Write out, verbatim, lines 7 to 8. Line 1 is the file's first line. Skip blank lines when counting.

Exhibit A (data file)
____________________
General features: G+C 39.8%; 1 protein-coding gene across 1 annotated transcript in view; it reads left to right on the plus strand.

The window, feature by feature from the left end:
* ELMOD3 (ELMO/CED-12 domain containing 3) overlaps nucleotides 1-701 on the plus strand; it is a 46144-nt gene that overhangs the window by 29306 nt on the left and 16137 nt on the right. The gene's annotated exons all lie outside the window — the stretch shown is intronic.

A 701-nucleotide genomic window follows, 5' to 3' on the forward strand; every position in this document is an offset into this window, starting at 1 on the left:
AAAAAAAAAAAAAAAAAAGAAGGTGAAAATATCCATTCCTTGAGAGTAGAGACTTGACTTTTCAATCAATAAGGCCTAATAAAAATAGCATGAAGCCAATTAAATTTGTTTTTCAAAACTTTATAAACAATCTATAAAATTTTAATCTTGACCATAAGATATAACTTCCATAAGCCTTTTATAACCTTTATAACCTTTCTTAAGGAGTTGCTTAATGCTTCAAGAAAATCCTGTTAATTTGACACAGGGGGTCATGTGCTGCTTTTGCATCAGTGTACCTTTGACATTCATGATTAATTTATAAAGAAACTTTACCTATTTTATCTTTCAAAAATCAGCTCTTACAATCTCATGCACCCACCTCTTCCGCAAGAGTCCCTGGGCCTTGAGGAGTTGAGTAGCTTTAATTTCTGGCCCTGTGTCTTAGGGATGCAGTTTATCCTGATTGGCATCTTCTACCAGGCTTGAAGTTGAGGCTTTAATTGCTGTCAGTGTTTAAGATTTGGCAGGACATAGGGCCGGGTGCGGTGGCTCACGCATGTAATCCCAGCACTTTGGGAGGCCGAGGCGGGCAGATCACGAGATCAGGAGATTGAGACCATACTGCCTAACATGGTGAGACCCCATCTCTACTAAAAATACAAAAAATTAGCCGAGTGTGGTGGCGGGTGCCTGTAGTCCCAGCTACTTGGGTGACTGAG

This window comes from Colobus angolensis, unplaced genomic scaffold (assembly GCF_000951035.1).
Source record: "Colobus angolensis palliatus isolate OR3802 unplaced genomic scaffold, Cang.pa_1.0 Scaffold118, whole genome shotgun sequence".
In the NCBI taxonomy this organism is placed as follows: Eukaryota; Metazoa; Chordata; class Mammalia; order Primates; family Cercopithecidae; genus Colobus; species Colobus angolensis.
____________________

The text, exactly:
Source record: "Colobus angolensis palliatus isolate OR3802 unplaced genomic scaffold, Cang.pa_1.0 Scaffold118, whole genome shotgun sequence".
In the NCBI taxonomy this organism is placed as follows: Eukaryota; Metazoa; Chordata; class Mammalia; order Primates; family Cercopithecidae; genus Colobus; species Colobus angolensis.